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‘Wallet Draining’ Malware found to have been infecting Android Users, is your phone also infected?

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Cyber Secure India

A few good recce-warriors or Android Watchers have been able to identify the next batch of Unsuspected Android Apps being used by attackers to push in Malware, this then takes the user to a new web page and collect the required data from there. This information is then used as a means of compromising the phone, other than causing other intended damages. The modus-operandi of the ‘Wallet Draining’, is akin to many of the planned attacks through Mobile Apps. Once installed, most apps will try to hide, changing their appearance in the app drawer to that of a system app. Through this means, the attacker strategies to use the advertisement for premier services, thereby discouraging the user from uninstalling them. Then, the apps would push ads, and try to sign-up the victim to various premium services, these services are then at an additional cost, which the user is enticed to give-in. Apps with such malware get in through legitimate utility Apps; to include: wallpapers, keyboards, photo editors, video editors, cache cleaners, system maintenance, etc.

The Android Watchers and Researcher have observed that these ‘Wallet Draining’ Malware apps have more than 10 million downloads from the play store (till date). These researchers have also reported the matter to Google, which has resulted in the removal of 28 such apps from the Google Play Store. However, there are even larger number present still in the Play Store. Also, if the core code is still existent in the Android Phone, the user is again prompted to download the apps, if the same has been uninstalled (prompted in the form of advertisement), and users inadvertently click to again install the apps.

With malicious apps getting good at hiding in plain sight, downloading exclusively from known sources is no longer the only advice. Users should also read through the reviews, as they are a good indicator of the apps’ legitimacy. Also, make sure to check there are plenty of reviews, as threat actors can sometimes spoof some of them. If an app only has a handful of reviews, it’s best to stay away.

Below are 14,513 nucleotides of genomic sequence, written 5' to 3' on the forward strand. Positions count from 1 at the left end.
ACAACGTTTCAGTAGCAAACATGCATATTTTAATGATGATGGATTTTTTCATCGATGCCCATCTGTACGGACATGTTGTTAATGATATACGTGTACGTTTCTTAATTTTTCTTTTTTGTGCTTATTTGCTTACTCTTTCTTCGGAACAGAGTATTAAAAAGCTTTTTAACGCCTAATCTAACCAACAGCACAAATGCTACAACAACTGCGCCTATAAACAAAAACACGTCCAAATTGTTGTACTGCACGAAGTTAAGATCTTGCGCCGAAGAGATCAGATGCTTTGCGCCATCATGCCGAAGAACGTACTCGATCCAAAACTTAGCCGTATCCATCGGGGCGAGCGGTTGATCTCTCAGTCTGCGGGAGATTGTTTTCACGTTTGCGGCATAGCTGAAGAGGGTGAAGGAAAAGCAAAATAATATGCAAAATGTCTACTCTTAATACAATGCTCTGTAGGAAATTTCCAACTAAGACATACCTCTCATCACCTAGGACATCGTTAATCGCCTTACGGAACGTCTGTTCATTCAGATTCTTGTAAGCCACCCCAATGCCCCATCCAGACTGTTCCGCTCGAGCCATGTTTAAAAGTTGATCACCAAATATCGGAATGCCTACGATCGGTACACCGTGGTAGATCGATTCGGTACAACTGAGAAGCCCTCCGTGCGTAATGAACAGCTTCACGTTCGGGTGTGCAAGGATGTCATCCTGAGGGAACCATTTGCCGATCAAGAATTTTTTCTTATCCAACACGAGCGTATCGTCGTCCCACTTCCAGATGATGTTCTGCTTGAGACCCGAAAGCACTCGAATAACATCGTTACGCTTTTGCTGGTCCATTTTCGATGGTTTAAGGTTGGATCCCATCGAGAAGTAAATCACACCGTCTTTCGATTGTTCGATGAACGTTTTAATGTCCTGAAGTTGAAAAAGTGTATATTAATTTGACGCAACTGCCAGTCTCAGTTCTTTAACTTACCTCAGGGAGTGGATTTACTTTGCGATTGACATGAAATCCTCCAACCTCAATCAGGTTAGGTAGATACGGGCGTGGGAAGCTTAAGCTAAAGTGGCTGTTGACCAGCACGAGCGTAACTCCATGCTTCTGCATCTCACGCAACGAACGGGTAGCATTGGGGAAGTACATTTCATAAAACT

Here is the full list of malicious apps discovered by the researchers:

Photo Editor: Beauty Filter (gb.artfilter.tenvarnist)

Photo Editor: Retouch & Cutout (de.nineergysh.quickarttwo)

Photo Editor: Art Filters (gb.painnt.moonlightingnine)

Photo Editor – Design Maker (gb.twentynine.redaktoridea)

Photo Editor & Background Eraser (de.photoground.twentysixshot)

Photo & Exif Editor (de.xnano.photoexifeditornine)

Photo Editor – Filters Effects (de.hitopgop.sixtyeightgx)

Photo Filters & Effects (de.sixtyonecollice.cameraroll)

Photo Editor : Blur Image (de.instgang.fiftyggfife)

Photo Editor : Cut, Paste (de.fiftyninecamera.rollredactor)

Emoji Keyboard: Stickers & GIF (gb.crazykey.sevenboard)

Neon Theme Keyboard (com.neonthemekeyboard.app)

Neon Theme – Android Keyboard (com.androidneonkeyboard.app)

Cashe Cleaner (com.cachecleanereasytool.app)

Fancy Charging (com.fancyanimatedbattery.app)

FastCleaner: Cashe Cleaner (com.fastcleanercashecleaner.app)

Call Skins – Caller Themes (com.rockskinthemes.app)

Funny Caller (com.funnycallercustomtheme.app)

CallMe Phone Themes (com.callercallwallpaper.app)

InCall: Contact Background (com.mycallcustomcallscrean.app)

MyCall – Call Personalization (com.mycallcallpersonalization.app)

Caller Theme (com.caller.theme.slow)

Caller Theme (com.callertheme.firstref)

Funny Wallpapers – Live Screen (com.funnywallpapaerslive.app)

4K Wallpapers Auto Changer (de.andromo.ssfiftylivesixcc)

NewScrean: 4D Wallpapers (com.newscrean4dwallpapers.app)

Stock Wallpapers & Backgrounds (de.stockeighty.onewallpapers)

Notes – reminders and lists (com.notesreminderslists.app)

How to identify if your phone is installed with a ‘Wallet Draining’ malware:

The Apps in the Play Store of Google, should not be assumed to be ‘safe app’. The habit of review, for any of the apps, is a must, prior to installation on your phone. So is the review of permissions, that are granted to the App while installation. Avoid encouraging the core app prompting installation of a new app. Uninstall those apps that throw up frequent advertisements and ‘click prompts’. Find the source owner/sponsorer of the App, and carry out a review of its company fundamental/legitimacy. As much as possible, avoid the ‘auto-update’ option for Apps Updates on your phone.

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